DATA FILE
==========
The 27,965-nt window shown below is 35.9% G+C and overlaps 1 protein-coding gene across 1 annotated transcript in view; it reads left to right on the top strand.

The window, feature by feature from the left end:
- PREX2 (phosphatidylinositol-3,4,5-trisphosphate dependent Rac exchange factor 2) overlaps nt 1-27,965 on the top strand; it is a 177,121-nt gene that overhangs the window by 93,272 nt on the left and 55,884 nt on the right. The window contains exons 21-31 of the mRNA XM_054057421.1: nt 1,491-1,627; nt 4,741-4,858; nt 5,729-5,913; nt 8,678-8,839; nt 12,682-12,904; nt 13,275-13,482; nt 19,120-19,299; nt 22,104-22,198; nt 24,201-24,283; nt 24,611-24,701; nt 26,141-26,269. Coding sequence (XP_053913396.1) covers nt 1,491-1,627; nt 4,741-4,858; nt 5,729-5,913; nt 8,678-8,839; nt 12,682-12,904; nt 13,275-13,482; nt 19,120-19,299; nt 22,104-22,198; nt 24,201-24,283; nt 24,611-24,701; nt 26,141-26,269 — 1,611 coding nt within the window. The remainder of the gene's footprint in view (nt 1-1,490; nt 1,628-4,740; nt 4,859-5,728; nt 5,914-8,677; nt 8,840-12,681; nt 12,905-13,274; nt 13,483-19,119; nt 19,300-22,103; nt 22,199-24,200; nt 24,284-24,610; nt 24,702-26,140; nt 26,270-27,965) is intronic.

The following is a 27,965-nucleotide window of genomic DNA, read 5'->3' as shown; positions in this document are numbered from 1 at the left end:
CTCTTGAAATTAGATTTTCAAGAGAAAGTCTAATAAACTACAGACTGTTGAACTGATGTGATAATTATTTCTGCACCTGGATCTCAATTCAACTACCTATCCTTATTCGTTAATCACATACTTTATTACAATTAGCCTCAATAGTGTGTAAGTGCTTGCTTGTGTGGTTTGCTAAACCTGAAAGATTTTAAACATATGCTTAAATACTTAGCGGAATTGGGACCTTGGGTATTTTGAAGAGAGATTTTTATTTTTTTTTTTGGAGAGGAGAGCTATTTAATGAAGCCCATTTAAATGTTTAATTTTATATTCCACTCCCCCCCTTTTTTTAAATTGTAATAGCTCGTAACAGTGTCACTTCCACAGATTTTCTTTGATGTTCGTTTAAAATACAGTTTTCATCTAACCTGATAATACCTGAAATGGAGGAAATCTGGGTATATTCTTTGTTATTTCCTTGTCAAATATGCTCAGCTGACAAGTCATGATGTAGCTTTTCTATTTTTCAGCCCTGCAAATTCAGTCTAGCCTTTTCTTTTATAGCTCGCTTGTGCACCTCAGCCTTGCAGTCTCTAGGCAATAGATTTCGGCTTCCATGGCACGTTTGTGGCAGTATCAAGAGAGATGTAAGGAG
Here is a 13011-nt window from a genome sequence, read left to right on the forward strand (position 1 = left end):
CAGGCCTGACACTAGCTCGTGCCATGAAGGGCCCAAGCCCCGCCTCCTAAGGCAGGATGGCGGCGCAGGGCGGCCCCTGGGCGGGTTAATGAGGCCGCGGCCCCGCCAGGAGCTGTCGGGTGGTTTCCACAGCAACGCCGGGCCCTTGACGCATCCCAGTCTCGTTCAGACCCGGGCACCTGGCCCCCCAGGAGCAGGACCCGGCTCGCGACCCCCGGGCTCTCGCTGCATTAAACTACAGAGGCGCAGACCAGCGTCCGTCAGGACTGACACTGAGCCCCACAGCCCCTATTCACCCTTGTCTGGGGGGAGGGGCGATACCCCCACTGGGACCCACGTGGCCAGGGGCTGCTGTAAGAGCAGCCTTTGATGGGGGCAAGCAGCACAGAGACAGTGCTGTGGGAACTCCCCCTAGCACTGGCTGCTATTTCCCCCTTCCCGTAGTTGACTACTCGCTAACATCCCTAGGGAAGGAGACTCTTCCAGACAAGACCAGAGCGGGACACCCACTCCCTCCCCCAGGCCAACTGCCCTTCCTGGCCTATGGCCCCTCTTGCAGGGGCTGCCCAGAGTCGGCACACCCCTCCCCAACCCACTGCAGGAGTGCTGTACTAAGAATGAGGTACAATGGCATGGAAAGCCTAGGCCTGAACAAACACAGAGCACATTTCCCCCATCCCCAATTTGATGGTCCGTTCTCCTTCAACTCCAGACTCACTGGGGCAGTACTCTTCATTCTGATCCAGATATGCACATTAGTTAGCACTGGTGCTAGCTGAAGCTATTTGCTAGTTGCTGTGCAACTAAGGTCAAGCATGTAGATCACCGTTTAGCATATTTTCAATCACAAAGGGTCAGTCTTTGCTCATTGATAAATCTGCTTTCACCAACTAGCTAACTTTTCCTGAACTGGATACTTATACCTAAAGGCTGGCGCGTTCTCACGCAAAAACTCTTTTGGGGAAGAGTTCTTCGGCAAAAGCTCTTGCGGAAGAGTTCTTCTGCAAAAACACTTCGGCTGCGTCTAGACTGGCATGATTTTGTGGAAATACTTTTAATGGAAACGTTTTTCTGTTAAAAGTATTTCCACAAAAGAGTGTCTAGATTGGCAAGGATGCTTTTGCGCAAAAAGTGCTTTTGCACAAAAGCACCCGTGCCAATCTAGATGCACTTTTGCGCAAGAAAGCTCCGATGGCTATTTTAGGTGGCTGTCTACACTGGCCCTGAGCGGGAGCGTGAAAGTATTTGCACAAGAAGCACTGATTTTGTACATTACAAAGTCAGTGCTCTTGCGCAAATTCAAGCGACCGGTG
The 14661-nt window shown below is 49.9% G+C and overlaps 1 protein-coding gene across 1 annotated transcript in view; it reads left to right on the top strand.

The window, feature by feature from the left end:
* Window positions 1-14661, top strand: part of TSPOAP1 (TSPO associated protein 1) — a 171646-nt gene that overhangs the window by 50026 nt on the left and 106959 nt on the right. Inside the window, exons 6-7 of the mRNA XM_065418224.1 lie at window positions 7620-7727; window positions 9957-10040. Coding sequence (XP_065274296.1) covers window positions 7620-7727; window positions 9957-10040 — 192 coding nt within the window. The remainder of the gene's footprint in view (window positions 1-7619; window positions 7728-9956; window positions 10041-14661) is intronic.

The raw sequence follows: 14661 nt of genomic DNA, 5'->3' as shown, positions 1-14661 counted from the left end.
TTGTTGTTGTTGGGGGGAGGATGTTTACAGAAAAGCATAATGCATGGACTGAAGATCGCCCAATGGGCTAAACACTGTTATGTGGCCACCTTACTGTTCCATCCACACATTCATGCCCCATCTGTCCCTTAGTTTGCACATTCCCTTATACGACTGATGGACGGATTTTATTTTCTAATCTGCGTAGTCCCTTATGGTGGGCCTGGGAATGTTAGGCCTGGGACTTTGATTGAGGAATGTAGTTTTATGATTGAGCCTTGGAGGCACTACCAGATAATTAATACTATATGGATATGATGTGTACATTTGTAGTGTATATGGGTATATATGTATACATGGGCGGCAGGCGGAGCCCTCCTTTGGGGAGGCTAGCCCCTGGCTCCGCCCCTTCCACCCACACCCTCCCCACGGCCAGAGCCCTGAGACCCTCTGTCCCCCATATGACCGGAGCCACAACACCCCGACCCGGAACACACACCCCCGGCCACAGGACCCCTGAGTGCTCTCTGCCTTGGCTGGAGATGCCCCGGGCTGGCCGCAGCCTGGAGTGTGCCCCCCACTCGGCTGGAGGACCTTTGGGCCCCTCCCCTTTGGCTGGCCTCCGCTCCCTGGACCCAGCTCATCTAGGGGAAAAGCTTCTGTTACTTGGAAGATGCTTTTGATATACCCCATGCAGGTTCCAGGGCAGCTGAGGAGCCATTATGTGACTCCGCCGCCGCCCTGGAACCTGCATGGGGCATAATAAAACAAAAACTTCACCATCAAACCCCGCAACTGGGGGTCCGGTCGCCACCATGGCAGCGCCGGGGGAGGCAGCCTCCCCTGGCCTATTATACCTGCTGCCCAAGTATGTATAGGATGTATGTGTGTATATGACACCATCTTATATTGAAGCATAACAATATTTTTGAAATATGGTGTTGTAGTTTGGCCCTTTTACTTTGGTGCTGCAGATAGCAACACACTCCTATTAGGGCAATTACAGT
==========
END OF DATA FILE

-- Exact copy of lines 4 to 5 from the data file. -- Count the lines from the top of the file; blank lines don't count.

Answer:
The following is a 27,965-nucleotide window of genomic DNA, read 5'->3' as shown; positions in this document are numbered from 1 at the left end:
CTCTTGAAATTAGATTTTCAAGAGAAAGTCTAATAAACTACAGACTGTTGAACTGATGTGATAATTATTTCTGCACCTGGATCTCAATTCAACTACCTATCCTTATTCGTTAATCACATACTTTATTACAATTAGCCTCAATAGTGTGTAAGTGCTTGCTTGTGTGGTTTGCTAAACCTGAAAGATTTTAAACATATGCTTAAATACTTAGCGGAATTGGGACCTTGGGTATTTTGAAGAGAGATTTTTATTTTTTTTTTTGGAGAGGAGAGCTATTTAATGAAGCCCATTTAAATGTTTAATTTTATATTCCACTCCCCCCCTTTTTTTAAATTGTAATAGCTCGTAACAGTGTCACTTCCACAGATTTTCTTTGATGTTCGTTTAAAATACAGTTTTCATCTAACCTGATAATACCTGAAATGGAGGAAATCTGGGTATATTCTTTGTTATTTCCTTGTCAAATATGCTCAGCTGACAAGTCATGATGTAGCTTTTCTATTTTTCAGCCCTGCAAATTCAGTCTAGCCTTTTCTTTTATAGCTCGCTTGTGCACCTCAGCCTTGCAGTCTCTAGGCAATAGATTTCGGCTTCCATGGCACGTTTGTGGCAGTATCAAGAGAGATGTAAGGAG